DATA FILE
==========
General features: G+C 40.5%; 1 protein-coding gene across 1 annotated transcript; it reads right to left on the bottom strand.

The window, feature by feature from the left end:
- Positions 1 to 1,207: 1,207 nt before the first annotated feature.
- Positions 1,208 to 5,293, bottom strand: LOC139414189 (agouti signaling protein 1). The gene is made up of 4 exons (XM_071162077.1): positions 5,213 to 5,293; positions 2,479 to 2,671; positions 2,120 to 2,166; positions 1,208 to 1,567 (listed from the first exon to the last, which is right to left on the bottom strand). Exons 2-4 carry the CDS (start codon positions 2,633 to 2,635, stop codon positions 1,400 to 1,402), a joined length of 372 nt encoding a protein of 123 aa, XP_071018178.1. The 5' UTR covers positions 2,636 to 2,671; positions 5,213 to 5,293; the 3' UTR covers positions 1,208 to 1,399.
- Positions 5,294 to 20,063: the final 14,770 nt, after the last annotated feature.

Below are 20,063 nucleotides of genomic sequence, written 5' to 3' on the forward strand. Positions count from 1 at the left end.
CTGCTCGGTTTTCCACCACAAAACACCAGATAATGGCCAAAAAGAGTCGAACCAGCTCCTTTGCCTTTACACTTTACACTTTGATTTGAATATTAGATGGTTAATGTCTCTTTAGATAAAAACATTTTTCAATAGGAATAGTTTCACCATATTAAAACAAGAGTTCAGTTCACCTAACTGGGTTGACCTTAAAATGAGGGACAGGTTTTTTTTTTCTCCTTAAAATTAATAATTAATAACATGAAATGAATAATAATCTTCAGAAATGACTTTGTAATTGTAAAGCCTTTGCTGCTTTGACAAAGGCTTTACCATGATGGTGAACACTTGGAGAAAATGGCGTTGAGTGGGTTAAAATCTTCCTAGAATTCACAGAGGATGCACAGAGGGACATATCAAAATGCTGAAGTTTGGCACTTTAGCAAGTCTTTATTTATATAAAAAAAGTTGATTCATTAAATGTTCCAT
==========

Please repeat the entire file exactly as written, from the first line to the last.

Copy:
General features: G+C 40.5%; 1 protein-coding gene across 1 annotated transcript; it reads right to left on the bottom strand.

The window, feature by feature from the left end:
- Positions 1 to 1,207: 1,207 nt before the first annotated feature.
- Positions 1,208 to 5,293, bottom strand: LOC139414189 (agouti signaling protein 1). The gene is made up of 4 exons (XM_071162077.1): positions 5,213 to 5,293; positions 2,479 to 2,671; positions 2,120 to 2,166; positions 1,208 to 1,567 (listed from the first exon to the last, which is right to left on the bottom strand). Exons 2-4 carry the CDS (start codon positions 2,633 to 2,635, stop codon positions 1,400 to 1,402), a joined length of 372 nt encoding a protein of 123 aa, XP_071018178.1. The 5' UTR covers positions 2,636 to 2,671; positions 5,213 to 5,293; the 3' UTR covers positions 1,208 to 1,399.
- Positions 5,294 to 20,063: the final 14,770 nt, after the last annotated feature.

Below are 20,063 nucleotides of genomic sequence, written 5' to 3' on the forward strand. Positions count from 1 at the left end.
CTGCTCGGTTTTCCACCACAAAACACCAGATAATGGCCAAAAAGAGTCGAACCAGCTCCTTTGCCTTTACACTTTACACTTTGATTTGAATATTAGATGGTTAATGTCTCTTTAGATAAAAACATTTTTCAATAGGAATAGTTTCACCATATTAAAACAAGAGTTCAGTTCACCTAACTGGGTTGACCTTAAAATGAGGGACAGGTTTTTTTTTTCTCCTTAAAATTAATAATTAATAACATGAAATGAATAATAATCTTCAGAAATGACTTTGTAATTGTAAAGCCTTTGCTGCTTTGACAAAGGCTTTACCATGATGGTGAACACTTGGAGAAAATGGCGTTGAGTGGGTTAAAATCTTCCTAGAATTCACAGAGGATGCACAGAGGGACATATCAAAATGCTGAAGTTTGGCACTTTAGCAAGTCTTTATTTATATAAAAAAAGTTGATTCATTAAATGTTCCAT